Andrea Mastrovito 

While I am walking with Julia through the rooms of Casa Testori, during the first inspection for the exhibition, we find ourselves in the big hall, the biggest room of the house. I check the measures, I make a couple of calculations and I realize that, right there, Johnny is perfectly fitting. So I try to lower the shutters to estimate the darkness’ degree of the room, thinking of the video-projection. As I’m lowering them, I notice a particular drawing created by the extierior light between the holes in the shutter itself. I ask Pietro, who’s right there, what is that, and he explains me that it’s the shadow of the decorated bars in front of the windows. I turn around looking at the three big windows of the apsidal porch, and I immediately picture me plugging some of the shutters’ holes with scotch tape. The principle is easy; is the chinese shadow’s one, the principle of the end of 18 century’s theatre: a shape and a back-projected light. Inquiring about the several room’s function, I find out that was exactly in the porch where the beloved deads’ bodies where brought to the last goodbye: so, on these three big shutters, I portray a Christ’s Deposition and Transport, using as the three crosses, the central wooden axis of the french door and putting in open dialogue this work with the opposite Velazquez’s Crucifixion reported and divided in Johnny’s video-installation. The semantic link between these two works is also enhanced by the itself experience of Johnny the soldier who – as represented down on the right in the installation – is shot and mutileted by a granade while carrying a dead body toward the trench. The ironical title of this work, Easy come, easy go (that it’s actually the title of the whole exhibition), underlines the precariousness of the human condition and even of the divine one, both by representing the empty cross and by the utilized technical support (the half-lowered shutter): as the Saviour arrives, he’s already gone.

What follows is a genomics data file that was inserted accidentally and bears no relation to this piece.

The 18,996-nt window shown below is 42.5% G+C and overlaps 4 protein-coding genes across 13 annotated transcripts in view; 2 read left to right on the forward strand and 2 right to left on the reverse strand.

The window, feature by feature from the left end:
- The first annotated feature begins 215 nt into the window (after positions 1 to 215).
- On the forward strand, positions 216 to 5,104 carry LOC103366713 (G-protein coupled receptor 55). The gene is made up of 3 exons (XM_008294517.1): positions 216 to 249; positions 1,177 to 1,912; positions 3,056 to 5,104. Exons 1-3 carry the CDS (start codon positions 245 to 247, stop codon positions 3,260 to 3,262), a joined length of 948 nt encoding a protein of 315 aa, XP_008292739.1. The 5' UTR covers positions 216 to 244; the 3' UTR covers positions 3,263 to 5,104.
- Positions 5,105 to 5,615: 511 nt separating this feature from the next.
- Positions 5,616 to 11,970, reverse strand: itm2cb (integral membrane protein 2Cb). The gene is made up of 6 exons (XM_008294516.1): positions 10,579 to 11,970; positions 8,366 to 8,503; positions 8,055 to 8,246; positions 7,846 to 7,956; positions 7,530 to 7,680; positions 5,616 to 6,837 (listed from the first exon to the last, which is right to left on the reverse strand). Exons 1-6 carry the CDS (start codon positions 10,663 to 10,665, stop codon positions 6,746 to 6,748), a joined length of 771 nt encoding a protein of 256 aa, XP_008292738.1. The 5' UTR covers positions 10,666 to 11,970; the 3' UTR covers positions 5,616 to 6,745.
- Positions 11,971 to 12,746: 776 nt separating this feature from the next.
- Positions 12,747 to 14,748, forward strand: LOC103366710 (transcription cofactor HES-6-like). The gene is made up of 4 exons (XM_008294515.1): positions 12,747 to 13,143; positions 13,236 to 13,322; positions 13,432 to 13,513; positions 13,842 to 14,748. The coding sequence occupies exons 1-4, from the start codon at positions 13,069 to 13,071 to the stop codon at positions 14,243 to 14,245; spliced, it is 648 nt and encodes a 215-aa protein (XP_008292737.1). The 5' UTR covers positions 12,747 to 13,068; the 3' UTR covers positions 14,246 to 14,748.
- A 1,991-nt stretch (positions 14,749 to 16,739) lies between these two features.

Posted on: 12 November 2021, by : Alessandro Ulleri